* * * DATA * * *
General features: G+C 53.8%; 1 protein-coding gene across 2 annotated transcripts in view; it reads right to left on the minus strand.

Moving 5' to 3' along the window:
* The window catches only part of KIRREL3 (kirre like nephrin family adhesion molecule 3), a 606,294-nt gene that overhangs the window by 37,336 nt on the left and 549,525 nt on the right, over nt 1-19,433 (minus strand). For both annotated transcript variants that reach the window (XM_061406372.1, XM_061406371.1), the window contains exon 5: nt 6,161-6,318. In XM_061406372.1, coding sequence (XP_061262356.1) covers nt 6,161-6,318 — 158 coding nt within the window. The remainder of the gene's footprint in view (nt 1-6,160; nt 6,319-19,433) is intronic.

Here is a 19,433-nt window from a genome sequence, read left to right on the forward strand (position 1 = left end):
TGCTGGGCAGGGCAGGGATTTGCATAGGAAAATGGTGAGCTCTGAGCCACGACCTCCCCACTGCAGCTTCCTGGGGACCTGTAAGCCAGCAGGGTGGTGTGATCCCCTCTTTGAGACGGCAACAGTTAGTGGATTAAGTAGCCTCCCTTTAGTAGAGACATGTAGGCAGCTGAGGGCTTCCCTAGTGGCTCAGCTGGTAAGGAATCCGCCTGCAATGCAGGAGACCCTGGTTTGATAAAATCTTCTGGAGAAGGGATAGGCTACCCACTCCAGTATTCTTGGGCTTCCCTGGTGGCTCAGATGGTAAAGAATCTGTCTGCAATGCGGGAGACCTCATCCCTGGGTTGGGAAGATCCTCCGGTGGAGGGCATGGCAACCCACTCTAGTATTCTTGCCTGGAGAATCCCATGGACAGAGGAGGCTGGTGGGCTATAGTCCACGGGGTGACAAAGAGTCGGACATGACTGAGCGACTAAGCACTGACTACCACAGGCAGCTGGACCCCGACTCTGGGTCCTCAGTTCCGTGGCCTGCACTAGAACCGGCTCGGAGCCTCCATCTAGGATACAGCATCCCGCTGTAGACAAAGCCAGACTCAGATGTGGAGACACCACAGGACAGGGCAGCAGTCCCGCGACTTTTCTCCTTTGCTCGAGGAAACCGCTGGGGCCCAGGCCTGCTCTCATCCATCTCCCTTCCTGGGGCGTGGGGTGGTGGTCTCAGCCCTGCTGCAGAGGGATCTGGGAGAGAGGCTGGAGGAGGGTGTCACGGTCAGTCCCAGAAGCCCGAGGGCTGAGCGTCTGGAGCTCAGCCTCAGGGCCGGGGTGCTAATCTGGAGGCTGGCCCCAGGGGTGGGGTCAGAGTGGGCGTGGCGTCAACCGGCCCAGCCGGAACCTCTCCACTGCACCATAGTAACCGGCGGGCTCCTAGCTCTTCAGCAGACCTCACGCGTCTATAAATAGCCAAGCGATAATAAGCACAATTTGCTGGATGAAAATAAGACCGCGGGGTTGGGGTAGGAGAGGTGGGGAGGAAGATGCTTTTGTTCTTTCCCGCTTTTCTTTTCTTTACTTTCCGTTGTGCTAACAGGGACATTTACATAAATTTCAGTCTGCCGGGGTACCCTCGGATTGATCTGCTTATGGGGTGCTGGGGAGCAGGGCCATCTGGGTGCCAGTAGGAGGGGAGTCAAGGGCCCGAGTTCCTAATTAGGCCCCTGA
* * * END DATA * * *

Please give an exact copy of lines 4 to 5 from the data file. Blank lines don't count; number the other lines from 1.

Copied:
Here is a 19,433-nt window from a genome sequence, read left to right on the forward strand (position 1 = left end):
TGCTGGGCAGGGCAGGGATTTGCATAGGAAAATGGTGAGCTCTGAGCCACGACCTCCCCACTGCAGCTTCCTGGGGACCTGTAAGCCAGCAGGGTGGTGTGATCCCCTCTTTGAGACGGCAACAGTTAGTGGATTAAGTAGCCTCCCTTTAGTAGAGACATGTAGGCAGCTGAGGGCTTCCCTAGTGGCTCAGCTGGTAAGGAATCCGCCTGCAATGCAGGAGACCCTGGTTTGATAAAATCTTCTGGAGAAGGGATAGGCTACCCACTCCAGTATTCTTGGGCTTCCCTGGTGGCTCAGATGGTAAAGAATCTGTCTGCAATGCGGGAGACCTCATCCCTGGGTTGGGAAGATCCTCCGGTGGAGGGCATGGCAACCCACTCTAGTATTCTTGCCTGGAGAATCCCATGGACAGAGGAGGCTGGTGGGCTATAGTCCACGGGGTGACAAAGAGTCGGACATGACTGAGCGACTAAGCACTGACTACCACAGGCAGCTGGACCCCGACTCTGGGTCCTCAGTTCCGTGGCCTGCACTAGAACCGGCTCGGAGCCTCCATCTAGGATACAGCATCCCGCTGTAGACAAAGCCAGACTCAGATGTGGAGACACCACAGGACAGGGCAGCAGTCCCGCGACTTTTCTCCTTTGCTCGAGGAAACCGCTGGGGCCCAGGCCTGCTCTCATCCATCTCCCTTCCTGGGGCGTGGGGTGGTGGTCTCAGCCCTGCTGCAGAGGGATCTGGGAGAGAGGCTGGAGGAGGGTGTCACGGTCAGTCCCAGAAGCCCGAGGGCTGAGCGTCTGGAGCTCAGCCTCAGGGCCGGGGTGCTAATCTGGAGGCTGGCCCCAGGGGTGGGGTCAGAGTGGGCGTGGCGTCAACCGGCCCAGCCGGAACCTCTCCACTGCACCATAGTAACCGGCGGGCTCCTAGCTCTTCAGCAGACCTCACGCGTCTATAAATAGCCAAGCGATAATAAGCACAATTTGCTGGATGAAAATAAGACCGCGGGGTTGGGGTAGGAGAGGTGGGGAGGAAGATGCTTTTGTTCTTTCCCGCTTTTCTTTTCTTTACTTTCCGTTGTGCTAACAGGGACATTTACATAAATTTCAGTCTGCCGGGGTACCCTCGGATTGATCTGCTTATGGGGTGCTGGGGAGCAGGGCCATCTGGGTGCCAGTAGGAGGGGAGTCAAGGGCCCGAGTTCCTAATTAGGCCCCTGA